They tell me you love the movie Southland Tales. You do? I was in the thing, I’m on the set and I said to the director Richard Kelly, can I ask you a question? I read the script, I have just one question. “What do I say when people ask me, ‘what’s this movie about?’, because I can’t figure it out for the life of me.” And he said, “just say it’s about the end of the world.” And he also said to me, “I just made the movie like it was going to be the last movie I could ever make, so I just stuck everything in it.” That he did!
– Jon Lovitz, via the Cameo app
When was the last time a new movie came to you completely out of nowhere? No advertising, no awards campaign, no movie stars, no trailer, no plot synopsis, no pre-existing intellectual property, no “discourse”? These days, most movies that have the potential for a niche audience to embrace them come prepackaged that way. Take a movie like Brandon Cronenberg’s Possessor; after screening at festivals, it finally landed on streaming services as Possessor Uncut, even though it was the only cut anyone could actually see. The new title promises grindhouse thrills, of the sort favored by its presumed ideal viewers. The marketing and distribution of the movie baked its audience right into the new title.
As Martin Scorsese has pointed out, “content” is the game now. All visual media exists in a precisely quantized market realm and will be produced accordingly.
It turns out, though, that thanks to the very same conglomerate-choked mediascape that homogenizes film culture into a kind of grey slush, once in a while, you can still produce a genuine, “organic” cult film. The movie just needs to be completely abandoned first.
The Empty Man. Not much of a title. Not much of a release, either, even for the COVID era; screened for a small number of critics and presumably about five in-person filmgoers, followed by a digital release (for paid rental only – no Netflix, no Prime, no Hulu, no nada) in January. Very few ads, which ran for only a week or two. Even for the traditional seasonal content dreg treatment, that’s a deep hole to stuff your movie in.
I would have most likely never heard of the movie, or would have thoughtlessly assumed it was worthless, until it came up on my radar via Letterboxd, the “light” social media network and logging site. Here was a new horror movie that had escaped my attention completely, and multiple users I trust were raving about it? Despite having an overall user score of, at the time of this writing, 2.9 out of 5? (It was at 2.8 when I started – it’s moving on up!) I couldn’t remember the last time learned about a movie via word of mouth. It was just there all of a sudden, and since I first watched it, it’s stayed with me.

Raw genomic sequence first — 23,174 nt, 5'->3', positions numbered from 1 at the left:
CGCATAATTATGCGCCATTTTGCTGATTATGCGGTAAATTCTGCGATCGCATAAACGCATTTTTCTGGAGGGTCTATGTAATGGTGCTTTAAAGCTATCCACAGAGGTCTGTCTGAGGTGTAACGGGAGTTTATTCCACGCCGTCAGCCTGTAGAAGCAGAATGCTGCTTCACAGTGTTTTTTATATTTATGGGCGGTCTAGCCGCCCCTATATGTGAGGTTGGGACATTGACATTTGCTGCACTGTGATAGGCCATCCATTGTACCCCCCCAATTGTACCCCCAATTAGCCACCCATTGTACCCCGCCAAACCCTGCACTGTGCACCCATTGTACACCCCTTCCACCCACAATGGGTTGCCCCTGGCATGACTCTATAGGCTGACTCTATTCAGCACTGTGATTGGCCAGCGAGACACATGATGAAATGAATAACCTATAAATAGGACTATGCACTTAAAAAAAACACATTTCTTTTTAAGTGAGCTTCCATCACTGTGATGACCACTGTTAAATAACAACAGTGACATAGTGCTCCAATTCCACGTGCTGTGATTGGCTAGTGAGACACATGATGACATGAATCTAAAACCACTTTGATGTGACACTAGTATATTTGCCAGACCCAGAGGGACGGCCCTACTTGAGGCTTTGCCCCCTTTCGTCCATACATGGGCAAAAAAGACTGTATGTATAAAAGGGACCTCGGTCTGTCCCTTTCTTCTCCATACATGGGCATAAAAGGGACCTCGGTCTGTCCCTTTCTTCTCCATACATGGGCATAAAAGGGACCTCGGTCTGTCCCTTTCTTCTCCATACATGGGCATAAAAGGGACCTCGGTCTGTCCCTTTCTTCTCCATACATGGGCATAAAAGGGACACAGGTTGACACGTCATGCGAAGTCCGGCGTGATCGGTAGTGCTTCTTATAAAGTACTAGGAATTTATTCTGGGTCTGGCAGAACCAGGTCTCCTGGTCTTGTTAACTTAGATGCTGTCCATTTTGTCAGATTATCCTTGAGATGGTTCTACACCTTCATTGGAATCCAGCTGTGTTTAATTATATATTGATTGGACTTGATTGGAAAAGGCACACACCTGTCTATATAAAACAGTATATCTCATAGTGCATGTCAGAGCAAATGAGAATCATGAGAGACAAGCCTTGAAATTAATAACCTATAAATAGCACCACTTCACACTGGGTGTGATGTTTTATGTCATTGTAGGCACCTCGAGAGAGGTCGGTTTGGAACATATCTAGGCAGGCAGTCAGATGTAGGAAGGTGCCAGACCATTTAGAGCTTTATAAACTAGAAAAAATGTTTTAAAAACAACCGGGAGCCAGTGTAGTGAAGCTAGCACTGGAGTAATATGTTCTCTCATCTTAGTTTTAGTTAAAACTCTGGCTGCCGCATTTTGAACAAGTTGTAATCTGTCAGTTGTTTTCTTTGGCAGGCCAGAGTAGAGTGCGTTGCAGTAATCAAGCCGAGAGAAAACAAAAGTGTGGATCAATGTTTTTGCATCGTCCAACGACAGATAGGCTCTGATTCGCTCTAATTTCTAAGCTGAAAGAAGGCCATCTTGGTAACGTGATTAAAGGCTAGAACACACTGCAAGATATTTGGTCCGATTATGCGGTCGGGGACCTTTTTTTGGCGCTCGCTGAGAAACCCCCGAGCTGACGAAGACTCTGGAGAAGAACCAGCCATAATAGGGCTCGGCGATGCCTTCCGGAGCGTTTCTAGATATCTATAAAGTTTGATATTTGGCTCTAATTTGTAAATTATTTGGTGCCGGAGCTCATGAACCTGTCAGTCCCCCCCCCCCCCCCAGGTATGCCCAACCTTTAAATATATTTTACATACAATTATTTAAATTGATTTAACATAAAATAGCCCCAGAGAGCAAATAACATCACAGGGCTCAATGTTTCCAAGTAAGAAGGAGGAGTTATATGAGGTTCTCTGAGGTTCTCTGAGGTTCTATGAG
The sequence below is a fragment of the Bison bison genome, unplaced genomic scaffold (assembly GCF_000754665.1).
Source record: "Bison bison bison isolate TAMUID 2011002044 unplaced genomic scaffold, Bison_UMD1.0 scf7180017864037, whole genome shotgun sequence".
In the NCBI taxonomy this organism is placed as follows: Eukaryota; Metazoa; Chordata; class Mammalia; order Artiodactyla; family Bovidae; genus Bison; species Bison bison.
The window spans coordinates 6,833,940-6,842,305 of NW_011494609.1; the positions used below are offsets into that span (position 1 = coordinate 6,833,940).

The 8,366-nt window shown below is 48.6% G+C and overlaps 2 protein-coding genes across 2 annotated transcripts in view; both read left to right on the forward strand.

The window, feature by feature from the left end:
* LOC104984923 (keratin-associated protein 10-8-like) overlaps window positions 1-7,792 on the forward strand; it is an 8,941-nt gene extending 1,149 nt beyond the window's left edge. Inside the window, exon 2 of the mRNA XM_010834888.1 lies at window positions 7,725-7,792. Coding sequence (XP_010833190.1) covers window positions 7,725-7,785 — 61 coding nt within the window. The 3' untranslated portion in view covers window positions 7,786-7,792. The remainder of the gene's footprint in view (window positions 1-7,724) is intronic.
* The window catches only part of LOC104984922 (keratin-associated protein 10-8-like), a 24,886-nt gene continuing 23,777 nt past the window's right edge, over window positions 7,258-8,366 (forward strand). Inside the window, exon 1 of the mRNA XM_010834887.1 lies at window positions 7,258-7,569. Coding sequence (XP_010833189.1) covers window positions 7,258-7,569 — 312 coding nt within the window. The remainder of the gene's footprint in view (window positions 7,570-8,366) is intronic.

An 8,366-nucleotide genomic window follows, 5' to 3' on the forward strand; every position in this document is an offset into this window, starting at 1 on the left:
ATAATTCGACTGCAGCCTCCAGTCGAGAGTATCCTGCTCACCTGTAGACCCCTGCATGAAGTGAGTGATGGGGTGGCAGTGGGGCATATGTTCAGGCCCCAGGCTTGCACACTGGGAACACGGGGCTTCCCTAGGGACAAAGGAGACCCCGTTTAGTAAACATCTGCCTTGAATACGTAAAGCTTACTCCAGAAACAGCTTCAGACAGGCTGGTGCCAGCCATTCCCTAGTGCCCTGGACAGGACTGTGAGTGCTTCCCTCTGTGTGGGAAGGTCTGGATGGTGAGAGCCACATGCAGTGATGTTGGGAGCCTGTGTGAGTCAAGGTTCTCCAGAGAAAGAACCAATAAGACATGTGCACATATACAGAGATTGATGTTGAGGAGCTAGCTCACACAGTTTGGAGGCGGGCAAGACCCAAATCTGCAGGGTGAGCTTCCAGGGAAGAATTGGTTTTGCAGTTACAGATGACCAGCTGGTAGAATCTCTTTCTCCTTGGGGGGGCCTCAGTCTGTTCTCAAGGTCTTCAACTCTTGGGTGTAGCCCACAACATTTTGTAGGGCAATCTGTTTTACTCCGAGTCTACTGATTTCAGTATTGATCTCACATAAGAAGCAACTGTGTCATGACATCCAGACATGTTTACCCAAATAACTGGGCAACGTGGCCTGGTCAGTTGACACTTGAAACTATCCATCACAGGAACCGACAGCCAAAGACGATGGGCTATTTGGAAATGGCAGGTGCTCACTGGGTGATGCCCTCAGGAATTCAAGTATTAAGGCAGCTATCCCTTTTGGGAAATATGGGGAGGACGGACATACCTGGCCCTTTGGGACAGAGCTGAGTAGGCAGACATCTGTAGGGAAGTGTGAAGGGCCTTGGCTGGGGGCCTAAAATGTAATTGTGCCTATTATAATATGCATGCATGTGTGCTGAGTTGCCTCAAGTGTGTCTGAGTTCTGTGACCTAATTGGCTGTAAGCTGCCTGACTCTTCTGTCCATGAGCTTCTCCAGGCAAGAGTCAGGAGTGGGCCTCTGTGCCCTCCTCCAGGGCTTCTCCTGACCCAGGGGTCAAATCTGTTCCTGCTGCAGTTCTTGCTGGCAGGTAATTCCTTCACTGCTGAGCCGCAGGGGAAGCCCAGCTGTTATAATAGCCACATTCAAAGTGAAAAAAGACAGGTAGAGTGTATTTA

Everything I know for certain about The Empty Man is either from watching the movie (which I have now done more often than I care to admit), reading the 2014 comic on which it is (loosely) based, or from its Wikipedia and iMDb entries. The rest is pure inference and opinion. The film’s director/writer/co-editor David Prior has not, as far as I can tell, given a single interview about it to anyone. I’ve looked. I have no idea if this is because the movie had no promo budget, or if it’s because Prior simply hasn’t been asked. (If you’re reading this, buddy, email me, would you?)
Disney didn’t even bother to remove the 20th Century Fox logos from the credits or the trailer. The Empty Man comes to you from a dead brand.
Here is a partial list of the movies and other media that I thought of, or were referenced by my viewing partners, when thinking or talking about The Empty Man: Pontypool; The Matrix (as well as the recent documentary A Glitch in the Matrix); Candyman; It Follows; Richard Kelly’s The Box and Donnie Darko; the sublimely creepy podcast series I Am In Eskew; r/creepypasta; Color Out of Space, Twin Peaks: The Return (whose viewers may yelp with recognition at the appearance of a very specific term); the thrillers of David Fincher.
If the above paragraphs intrigue you, go rent The Empty Man and go in as cold as you can. Do not watch the trailer, which is both amateurish and misleading. I can’t promise you you’re going to like it – the movie has pretty fiercely divided the people I’ve screened it for (safely, over the internet) – but I can promise you will be completely baffled at least once, and isn’t that fun?
Investigating The Empty Man
Based on its filming dates (in 2017), we can reasonably assume that Disney received ownership of the film when it absorbed Fox, and decided that it had absolutely no interest in actually releasing the thing, and sat on it for two years. You don’t even need to see the movie to understand why they’d have balked at bothering to market it. For starters, The Empty Man is a one hundred and thirty-seven minute horror film. Its leading man, James Badge Dale, is a mighty fine character actor, but not exactly a typical contemporary horror lead. (Think about the last five new horror movies you watched and I’ll bet at least four of them have young women in the lead roles.)